Aerospace engineering is the branch of engineering that concerns aircraft, spacecraft, and related topics. It is often called aeronautical engineering, particularly when referring solely to aircraft, and astronautical engineering, when referring to spacecraft.
Aerospace engineers design, develop, and test aircraft, spacecraft, satellites and missiles and or supervise the manufacture of these products. Those who work with aircraft are called aeronautical engineers, and those working specifically with spacecraft are astronautical engineers. Aerospace engineers develop new technologies for use in aviation, defense systems, and space exploration, often specializing in areas such as structural design, guidance, navigation and control, instrumentation and communication, or production methods. They also may specialize in a particular type of aerospace product, such as commercial aircraft, military fighter jets, helicopters, spacecraft, or missiles and rockets, and may become experts in aerodynamics, thermodynamics, celestial mechanics, propulsion, acoustics, or guidance and control systems.
Some of the elements of aerospace engineering are:
- Fluid mechanics - the study of fluid flow around objects. Specifically aerodynamics concerning the flow of air over bodies such as wings or through objects such as wind tunnels (see also lift and aeronautics).
- Dynamics and engineering mechanics - the study of movement, forces, moments in mechanical systems.
- Mathematics - as most subjects within aerospace engineering involve equations and mathematical manipulation and derivations, a solid and comprehensive study of mathematics is required to enable effective learning in the other modules.
- Electrotechnology - the study of electronics within engineering.
- Propulsion - the energy to move a vehicle through the air (or in outer space) is provided by internal combustion engines, jet engines and turbomachinery, or rockets (see also propeller and spacecraft propulsion).
- Control engineering - the study of mathematical modelling of systems and designing them in order that they behave in the desired way. As aircraft flight control systems are becoming increasingly complex, they can be studied as a separate module.
- Aircraft structures - design of the physical configuration of the craft to withstand the forces encountered during flight. Aerospace engineering aims very much at keeping structures lightweight.
- Materials science - related to structures, aerospace engineering also studies the materials of which the aerospace structures are to be built. New materials with very specific properties are invented, or existing ones are modified to improve their performance.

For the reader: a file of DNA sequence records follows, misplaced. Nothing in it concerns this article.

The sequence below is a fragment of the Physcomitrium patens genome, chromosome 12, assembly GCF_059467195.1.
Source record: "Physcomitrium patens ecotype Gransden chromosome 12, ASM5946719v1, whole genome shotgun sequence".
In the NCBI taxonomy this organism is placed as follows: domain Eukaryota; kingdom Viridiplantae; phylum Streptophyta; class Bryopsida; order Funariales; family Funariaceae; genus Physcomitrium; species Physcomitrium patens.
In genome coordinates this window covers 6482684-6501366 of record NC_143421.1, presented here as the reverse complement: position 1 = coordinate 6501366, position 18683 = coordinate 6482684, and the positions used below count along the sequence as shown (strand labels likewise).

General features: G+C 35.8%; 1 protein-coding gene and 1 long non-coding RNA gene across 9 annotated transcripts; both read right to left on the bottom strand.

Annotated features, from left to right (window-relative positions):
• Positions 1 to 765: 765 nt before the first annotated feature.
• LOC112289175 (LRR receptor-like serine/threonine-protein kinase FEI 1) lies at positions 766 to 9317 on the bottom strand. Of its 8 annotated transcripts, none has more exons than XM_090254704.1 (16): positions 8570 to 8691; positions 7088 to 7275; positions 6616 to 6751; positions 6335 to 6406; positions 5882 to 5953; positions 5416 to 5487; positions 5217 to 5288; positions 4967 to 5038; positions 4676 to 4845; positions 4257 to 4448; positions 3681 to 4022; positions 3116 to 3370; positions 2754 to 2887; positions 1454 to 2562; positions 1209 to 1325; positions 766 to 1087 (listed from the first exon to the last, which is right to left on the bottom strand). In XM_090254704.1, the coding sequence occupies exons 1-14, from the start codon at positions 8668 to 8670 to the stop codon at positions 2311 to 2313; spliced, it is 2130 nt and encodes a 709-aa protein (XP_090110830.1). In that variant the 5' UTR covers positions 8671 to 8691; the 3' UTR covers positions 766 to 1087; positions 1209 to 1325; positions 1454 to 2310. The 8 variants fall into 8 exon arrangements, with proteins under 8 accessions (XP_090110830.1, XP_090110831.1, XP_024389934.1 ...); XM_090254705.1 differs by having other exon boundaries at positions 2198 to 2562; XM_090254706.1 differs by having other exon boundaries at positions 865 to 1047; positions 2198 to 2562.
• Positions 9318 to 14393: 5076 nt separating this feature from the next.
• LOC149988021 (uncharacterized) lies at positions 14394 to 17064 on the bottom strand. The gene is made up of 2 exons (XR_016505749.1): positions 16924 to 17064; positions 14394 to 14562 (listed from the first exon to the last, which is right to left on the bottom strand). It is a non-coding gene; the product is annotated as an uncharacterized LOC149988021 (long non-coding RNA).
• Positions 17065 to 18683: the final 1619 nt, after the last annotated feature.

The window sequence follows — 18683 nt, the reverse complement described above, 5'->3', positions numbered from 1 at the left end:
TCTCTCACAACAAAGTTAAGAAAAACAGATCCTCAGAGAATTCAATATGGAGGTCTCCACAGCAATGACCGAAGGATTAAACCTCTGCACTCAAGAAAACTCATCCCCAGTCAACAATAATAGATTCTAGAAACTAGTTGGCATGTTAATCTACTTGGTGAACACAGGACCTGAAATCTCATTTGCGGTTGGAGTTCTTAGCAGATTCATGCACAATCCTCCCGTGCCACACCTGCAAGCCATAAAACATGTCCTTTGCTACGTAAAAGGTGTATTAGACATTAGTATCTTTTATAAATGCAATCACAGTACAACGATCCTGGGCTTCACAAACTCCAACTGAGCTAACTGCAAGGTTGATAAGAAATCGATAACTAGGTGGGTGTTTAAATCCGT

- Aeroelasticity - the interaction of aerodynamic forces and structural flexibility, potentially causing flutter, divergence, etc.
- Avionics - specifically concerning the design and programming of any computer systems on board an aircraft or spacecraft and the simulation of systems. Navigation equipment may be the focus of this study.
- Risk and reliability - the study of risk and reliability assessment techniques and the mathematics involved in the quantitative methods.
- Noise control - the study of the mechanics of sound transfer. Required as noise levels are a massive consideration in the current aerospace industry.
- Flight test - the discipline of designing and executing flight test programs in order to gather and analyze performance and handling qualities data in order to determine if an aircraft meets its design and performance goals and certification requirements.
The basis of most of these elements lies in theoretical mathematics, such as fluid dynamics for aerodynamics or the equations of motion for flight dynamics. However, there is also a large empirical component. Historically, this empirical component was derived from testing of scale models and prototypes, either in wind tunnels or in the free atmosphere. More recently, advances in computing have enabled the use of computational fluid dynamics to simulate the behavior of fluid, reducing time and expense spent on wind-tunnel testing.
Additionally, aerospace engineering addresses the integration of all components that constitute an aerospace vehicle (subsystems including power, communications, thermal control, life support, etc.) and its life cycle (design, temperature, pressure, radiation, velocity, life time), leading to extraordinary challenges and solutions specific to the domain of aerospace systems engineering.
Popular culture has not been unaffected by this branch of engineering. The term "rocket scientist" is at times used to describe a person of remarkable or in the considered context higher than average intelligence. Aerospace engineering has also been represented as the more "glittery" pinnacle of engineering. The movie Apollo 13 depicts the ground team as a group of heroes in a Hollywood fashion glorifying the intelligence and competence of white shirt and tie professionals as a sharp contrast to pop culture trends. This was later extended in more detail in the spin-off series From the Earth to the Moon.
Aerospace engineering degrees
Aerospace (or aeronautical) engineering can be studied at the bachelors, masters, and Ph.D. levels in aerospace engineering departments at many universities, and in mechanical engineering departments at others.